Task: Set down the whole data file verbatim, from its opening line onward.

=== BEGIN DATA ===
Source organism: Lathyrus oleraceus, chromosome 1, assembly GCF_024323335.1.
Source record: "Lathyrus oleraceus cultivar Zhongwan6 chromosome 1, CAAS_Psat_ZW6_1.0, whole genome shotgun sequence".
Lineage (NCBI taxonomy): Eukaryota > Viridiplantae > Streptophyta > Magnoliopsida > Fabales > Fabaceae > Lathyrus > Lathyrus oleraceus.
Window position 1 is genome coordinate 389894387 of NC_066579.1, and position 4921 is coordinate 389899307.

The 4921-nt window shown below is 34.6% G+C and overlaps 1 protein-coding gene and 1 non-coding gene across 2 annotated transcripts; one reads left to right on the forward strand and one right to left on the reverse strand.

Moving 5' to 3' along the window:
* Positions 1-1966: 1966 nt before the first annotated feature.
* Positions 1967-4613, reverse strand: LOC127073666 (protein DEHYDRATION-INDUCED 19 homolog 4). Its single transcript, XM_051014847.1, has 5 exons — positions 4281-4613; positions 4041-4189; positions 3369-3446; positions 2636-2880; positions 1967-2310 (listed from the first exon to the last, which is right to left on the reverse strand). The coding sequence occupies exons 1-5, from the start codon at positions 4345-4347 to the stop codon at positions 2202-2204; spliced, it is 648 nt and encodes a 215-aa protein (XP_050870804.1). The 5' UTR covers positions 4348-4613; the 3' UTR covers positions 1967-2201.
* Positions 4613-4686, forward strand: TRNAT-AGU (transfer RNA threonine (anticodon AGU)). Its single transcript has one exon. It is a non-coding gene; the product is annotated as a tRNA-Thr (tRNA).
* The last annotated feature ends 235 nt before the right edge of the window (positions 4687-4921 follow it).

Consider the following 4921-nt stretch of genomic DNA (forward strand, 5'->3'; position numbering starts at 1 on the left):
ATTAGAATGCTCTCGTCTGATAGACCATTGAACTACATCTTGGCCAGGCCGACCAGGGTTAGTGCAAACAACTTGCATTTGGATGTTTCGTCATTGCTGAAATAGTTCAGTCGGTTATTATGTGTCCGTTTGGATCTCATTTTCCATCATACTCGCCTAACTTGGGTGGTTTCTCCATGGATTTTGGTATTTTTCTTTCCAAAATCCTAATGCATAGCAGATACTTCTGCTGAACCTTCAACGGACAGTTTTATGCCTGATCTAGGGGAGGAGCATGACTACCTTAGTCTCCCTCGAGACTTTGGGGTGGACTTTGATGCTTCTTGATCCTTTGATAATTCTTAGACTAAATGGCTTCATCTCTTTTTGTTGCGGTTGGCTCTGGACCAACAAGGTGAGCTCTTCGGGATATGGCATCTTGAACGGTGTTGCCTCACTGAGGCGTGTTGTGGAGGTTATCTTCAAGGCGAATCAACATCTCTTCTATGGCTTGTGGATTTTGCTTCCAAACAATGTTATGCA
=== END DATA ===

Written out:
Source organism: Lathyrus oleraceus, chromosome 1, assembly GCF_024323335.1.
Source record: "Lathyrus oleraceus cultivar Zhongwan6 chromosome 1, CAAS_Psat_ZW6_1.0, whole genome shotgun sequence".
Lineage (NCBI taxonomy): Eukaryota > Viridiplantae > Streptophyta > Magnoliopsida > Fabales > Fabaceae > Lathyrus > Lathyrus oleraceus.
Window position 1 is genome coordinate 389894387 of NC_066579.1, and position 4921 is coordinate 389899307.

The 4921-nt window shown below is 34.6% G+C and overlaps 1 protein-coding gene and 1 non-coding gene across 2 annotated transcripts; one reads left to right on the forward strand and one right to left on the reverse strand.

Moving 5' to 3' along the window:
* Positions 1-1966: 1966 nt before the first annotated feature.
* Positions 1967-4613, reverse strand: LOC127073666 (protein DEHYDRATION-INDUCED 19 homolog 4). Its single transcript, XM_051014847.1, has 5 exons — positions 4281-4613; positions 4041-4189; positions 3369-3446; positions 2636-2880; positions 1967-2310 (listed from the first exon to the last, which is right to left on the reverse strand). The coding sequence occupies exons 1-5, from the start codon at positions 4345-4347 to the stop codon at positions 2202-2204; spliced, it is 648 nt and encodes a 215-aa protein (XP_050870804.1). The 5' UTR covers positions 4348-4613; the 3' UTR covers positions 1967-2201.
* Positions 4613-4686, forward strand: TRNAT-AGU (transfer RNA threonine (anticodon AGU)). Its single transcript has one exon. It is a non-coding gene; the product is annotated as a tRNA-Thr (tRNA).
* The last annotated feature ends 235 nt before the right edge of the window (positions 4687-4921 follow it).

Consider the following 4921-nt stretch of genomic DNA (forward strand, 5'->3'; position numbering starts at 1 on the left):
ATTAGAATGCTCTCGTCTGATAGACCATTGAACTACATCTTGGCCAGGCCGACCAGGGTTAGTGCAAACAACTTGCATTTGGATGTTTCGTCATTGCTGAAATAGTTCAGTCGGTTATTATGTGTCCGTTTGGATCTCATTTTCCATCATACTCGCCTAACTTGGGTGGTTTCTCCATGGATTTTGGTATTTTTCTTTCCAAAATCCTAATGCATAGCAGATACTTCTGCTGAACCTTCAACGGACAGTTTTATGCCTGATCTAGGGGAGGAGCATGACTACCTTAGTCTCCCTCGAGACTTTGGGGTGGACTTTGATGCTTCTTGATCCTTTGATAATTCTTAGACTAAATGGCTTCATCTCTTTTTGTTGCGGTTGGCTCTGGACCAACAAGGTGAGCTCTTCGGGATATGGCATCTTGAACGGTGTTGCCTCACTGAGGCGTGTTGTGGAGGTTATCTTCAAGGCGAATCAACATCTCTTCTATGGCTTGTGGATTTTGCTTCCAAACAATGTTATGCA